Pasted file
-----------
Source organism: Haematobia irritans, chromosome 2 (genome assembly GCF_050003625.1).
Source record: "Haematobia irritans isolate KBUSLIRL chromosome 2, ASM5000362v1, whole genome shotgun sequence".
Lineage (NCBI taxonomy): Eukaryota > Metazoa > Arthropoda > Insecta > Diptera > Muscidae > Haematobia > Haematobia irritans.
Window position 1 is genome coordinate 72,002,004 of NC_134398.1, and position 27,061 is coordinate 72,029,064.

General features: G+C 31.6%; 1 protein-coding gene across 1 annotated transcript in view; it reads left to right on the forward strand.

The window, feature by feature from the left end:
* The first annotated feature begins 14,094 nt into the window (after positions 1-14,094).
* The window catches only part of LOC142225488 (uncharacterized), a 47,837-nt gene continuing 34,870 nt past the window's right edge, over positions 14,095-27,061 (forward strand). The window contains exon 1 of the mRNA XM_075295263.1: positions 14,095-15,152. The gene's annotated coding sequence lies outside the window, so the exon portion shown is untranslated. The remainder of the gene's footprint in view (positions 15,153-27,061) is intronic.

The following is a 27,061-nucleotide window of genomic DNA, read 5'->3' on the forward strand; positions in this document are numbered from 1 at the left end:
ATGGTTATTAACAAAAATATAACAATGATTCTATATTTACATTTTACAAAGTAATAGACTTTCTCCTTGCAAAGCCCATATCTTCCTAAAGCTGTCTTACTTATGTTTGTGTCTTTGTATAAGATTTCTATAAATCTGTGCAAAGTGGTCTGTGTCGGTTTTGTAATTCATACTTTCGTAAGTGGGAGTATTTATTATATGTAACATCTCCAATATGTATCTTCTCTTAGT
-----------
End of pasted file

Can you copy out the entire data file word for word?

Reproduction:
Source organism: Haematobia irritans, chromosome 2 (genome assembly GCF_050003625.1).
Source record: "Haematobia irritans isolate KBUSLIRL chromosome 2, ASM5000362v1, whole genome shotgun sequence".
Lineage (NCBI taxonomy): Eukaryota > Metazoa > Arthropoda > Insecta > Diptera > Muscidae > Haematobia > Haematobia irritans.
Window position 1 is genome coordinate 72,002,004 of NC_134398.1, and position 27,061 is coordinate 72,029,064.

General features: G+C 31.6%; 1 protein-coding gene across 1 annotated transcript in view; it reads left to right on the forward strand.

The window, feature by feature from the left end:
* The first annotated feature begins 14,094 nt into the window (after positions 1-14,094).
* The window catches only part of LOC142225488 (uncharacterized), a 47,837-nt gene continuing 34,870 nt past the window's right edge, over positions 14,095-27,061 (forward strand). The window contains exon 1 of the mRNA XM_075295263.1: positions 14,095-15,152. The gene's annotated coding sequence lies outside the window, so the exon portion shown is untranslated. The remainder of the gene's footprint in view (positions 15,153-27,061) is intronic.

The following is a 27,061-nucleotide window of genomic DNA, read 5'->3' on the forward strand; positions in this document are numbered from 1 at the left end:
ATGGTTATTAACAAAAATATAACAATGATTCTATATTTACATTTTACAAAGTAATAGACTTTCTCCTTGCAAAGCCCATATCTTCCTAAAGCTGTCTTACTTATGTTTGTGTCTTTGTATAAGATTTCTATAAATCTGTGCAAAGTGGTCTGTGTCGGTTTTGTAATTCATACTTTCGTAAGTGGGAGTATTTATTATATGTAACATCTCCAATATGTATCTTCTCTTAGT